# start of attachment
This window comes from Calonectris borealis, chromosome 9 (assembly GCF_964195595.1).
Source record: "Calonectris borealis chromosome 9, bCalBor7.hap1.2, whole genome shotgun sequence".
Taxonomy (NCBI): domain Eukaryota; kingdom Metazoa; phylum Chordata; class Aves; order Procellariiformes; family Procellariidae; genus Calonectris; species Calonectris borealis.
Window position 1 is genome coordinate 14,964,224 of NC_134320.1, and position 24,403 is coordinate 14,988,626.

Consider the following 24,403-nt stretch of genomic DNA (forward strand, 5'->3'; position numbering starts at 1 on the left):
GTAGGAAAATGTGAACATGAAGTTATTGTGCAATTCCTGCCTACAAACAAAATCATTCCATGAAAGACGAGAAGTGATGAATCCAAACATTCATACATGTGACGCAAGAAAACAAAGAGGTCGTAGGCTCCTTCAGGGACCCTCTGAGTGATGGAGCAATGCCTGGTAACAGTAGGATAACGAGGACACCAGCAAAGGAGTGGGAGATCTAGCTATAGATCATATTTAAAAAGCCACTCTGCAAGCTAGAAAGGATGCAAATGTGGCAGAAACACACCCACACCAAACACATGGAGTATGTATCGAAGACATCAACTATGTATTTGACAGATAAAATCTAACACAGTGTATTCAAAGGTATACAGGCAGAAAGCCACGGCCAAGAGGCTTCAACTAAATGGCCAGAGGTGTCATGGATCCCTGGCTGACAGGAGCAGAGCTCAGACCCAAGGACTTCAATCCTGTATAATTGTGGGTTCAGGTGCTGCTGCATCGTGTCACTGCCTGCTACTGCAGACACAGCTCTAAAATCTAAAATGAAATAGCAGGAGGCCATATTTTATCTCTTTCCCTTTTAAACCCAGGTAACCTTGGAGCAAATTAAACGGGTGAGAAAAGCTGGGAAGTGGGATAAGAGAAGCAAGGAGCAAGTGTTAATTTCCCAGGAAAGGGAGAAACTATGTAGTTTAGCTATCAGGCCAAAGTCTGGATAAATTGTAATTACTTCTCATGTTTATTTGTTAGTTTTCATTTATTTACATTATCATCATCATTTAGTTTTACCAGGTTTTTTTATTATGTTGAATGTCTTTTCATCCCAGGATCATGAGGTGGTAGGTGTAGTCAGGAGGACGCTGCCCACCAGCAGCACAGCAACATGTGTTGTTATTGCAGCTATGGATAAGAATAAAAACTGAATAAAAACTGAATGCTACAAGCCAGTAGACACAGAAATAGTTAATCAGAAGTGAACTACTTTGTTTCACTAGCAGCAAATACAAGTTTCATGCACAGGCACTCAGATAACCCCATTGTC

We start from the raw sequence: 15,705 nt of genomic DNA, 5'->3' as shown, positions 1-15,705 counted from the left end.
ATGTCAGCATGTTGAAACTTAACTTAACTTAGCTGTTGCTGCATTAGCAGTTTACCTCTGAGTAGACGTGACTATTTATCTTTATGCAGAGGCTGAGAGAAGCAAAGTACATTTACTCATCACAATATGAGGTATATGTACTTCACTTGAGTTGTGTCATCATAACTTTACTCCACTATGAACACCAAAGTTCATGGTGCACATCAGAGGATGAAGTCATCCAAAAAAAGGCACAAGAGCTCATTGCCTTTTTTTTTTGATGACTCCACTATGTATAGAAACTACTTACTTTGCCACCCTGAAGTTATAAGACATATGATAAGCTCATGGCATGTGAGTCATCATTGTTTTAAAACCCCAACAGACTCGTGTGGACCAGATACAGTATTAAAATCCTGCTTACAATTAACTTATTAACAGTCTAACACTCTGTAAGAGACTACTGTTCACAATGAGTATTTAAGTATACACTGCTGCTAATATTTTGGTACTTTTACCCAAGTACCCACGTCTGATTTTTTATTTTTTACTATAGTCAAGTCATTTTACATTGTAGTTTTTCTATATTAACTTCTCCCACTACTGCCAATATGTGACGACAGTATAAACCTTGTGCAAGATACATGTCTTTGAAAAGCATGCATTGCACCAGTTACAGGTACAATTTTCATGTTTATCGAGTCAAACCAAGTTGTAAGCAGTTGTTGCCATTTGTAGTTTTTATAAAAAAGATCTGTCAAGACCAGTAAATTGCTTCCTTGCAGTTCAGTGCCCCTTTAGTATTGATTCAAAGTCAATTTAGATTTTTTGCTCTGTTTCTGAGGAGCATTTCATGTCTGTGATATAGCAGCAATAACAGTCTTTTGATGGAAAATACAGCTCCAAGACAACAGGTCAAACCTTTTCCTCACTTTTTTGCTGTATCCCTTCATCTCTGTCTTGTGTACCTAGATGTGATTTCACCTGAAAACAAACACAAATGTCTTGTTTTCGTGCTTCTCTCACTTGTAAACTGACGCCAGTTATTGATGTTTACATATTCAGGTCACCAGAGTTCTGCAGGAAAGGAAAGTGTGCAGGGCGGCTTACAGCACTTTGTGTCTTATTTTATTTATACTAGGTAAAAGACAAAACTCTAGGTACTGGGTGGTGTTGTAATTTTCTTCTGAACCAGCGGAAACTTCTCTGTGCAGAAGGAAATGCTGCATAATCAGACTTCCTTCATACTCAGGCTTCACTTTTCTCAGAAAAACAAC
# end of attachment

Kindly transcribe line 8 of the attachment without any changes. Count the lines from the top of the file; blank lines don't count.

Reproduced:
ATGTCAGCATGTTGAAACTTAACTTAACTTAGCTGTTGCTGCATTAGCAGTTTACCTCTGAGTAGACGTGACTATTTATCTTTATGCAGAGGCTGAGAGAAGCAAAGTACATTTACTCATCACAATATGAGGTATATGTACTTCACTTGAGTTGTGTCATCATAACTTTACTCCACTATGAACACCAAAGTTCATGGTGCACATCAGAGGATGAAGTCATCCAAAAAAAGGCACAAGAGCTCATTGCCTTTTTTTTTTGATGACTCCACTATGTATAGAAACTACTTACTTTGCCACCCTGAAGTTATAAGACATATGATAAGCTCATGGCATGTGAGTCATCATTGTTTTAAAACCCCAACAGACTCGTGTGGACCAGATACAGTATTAAAATCCTGCTTACAATTAACTTATTAACAGTCTAACACTCTGTAAGAGACTACTGTTCACAATGAGTATTTAAGTATACACTGCTGCTAATATTTTGGTACTTTTACCCAAGTACCCACGTCTGATTTTTTATTTTTTACTATAGTCAAGTCATTTTACATTGTAGTTTTTCTATATTAACTTCTCCCACTACTGCCAATATGTGACGACAGTATAAACCTTGTGCAAGATACATGTCTTTGAAAAGCATGCATTGCACCAGTTACAGGTACAATTTTCATGTTTATCGAGTCAAACCAAGTTGTAAGCAGTTGTTGCCATTTGTAGTTTTTATAAAAAAGATCTGTCAAGACCAGTAAATTGCTTCCTTGCAGTTCAGTGCCCCTTTAGTATTGATTCAAAGTCAATTTAGATTTTTTGCTCTGTTTCTGAGGAGCATTTCATGTCTGTGATATAGCAGCAATAACAGTCTTTTGATGGAAAATACAGCTCCAAGACAACAGGTCAAACCTTTTCCTCACTTTTTTGCTGTATCCCTTCATCTCTGTCTTGTGTACCTAGATGTGATTTCACCTGAAAACAAACACAAATGTCTTGTTTTCGTGCTTCTCTCACTTGTAAACTGACGCCAGTTATTGATGTTTACATATTCAGGTCACCAGAGTTCTGCAGGAAAGGAAAGTGTGCAGGGCGGCTTACAGCACTTTGTGTCTTATTTTATTTATACTAGGTAAAAGACAAAACTCTAGGTACTGGGTGGTGTTGTAATTTTCTTCTGAACCAGCGGAAACTTCTCTGTGCAGAAGGAAATGCTGCATAATCAGACTTCCTTCATACTCAGGCTTCACTTTTCTCAGAAAAACAAC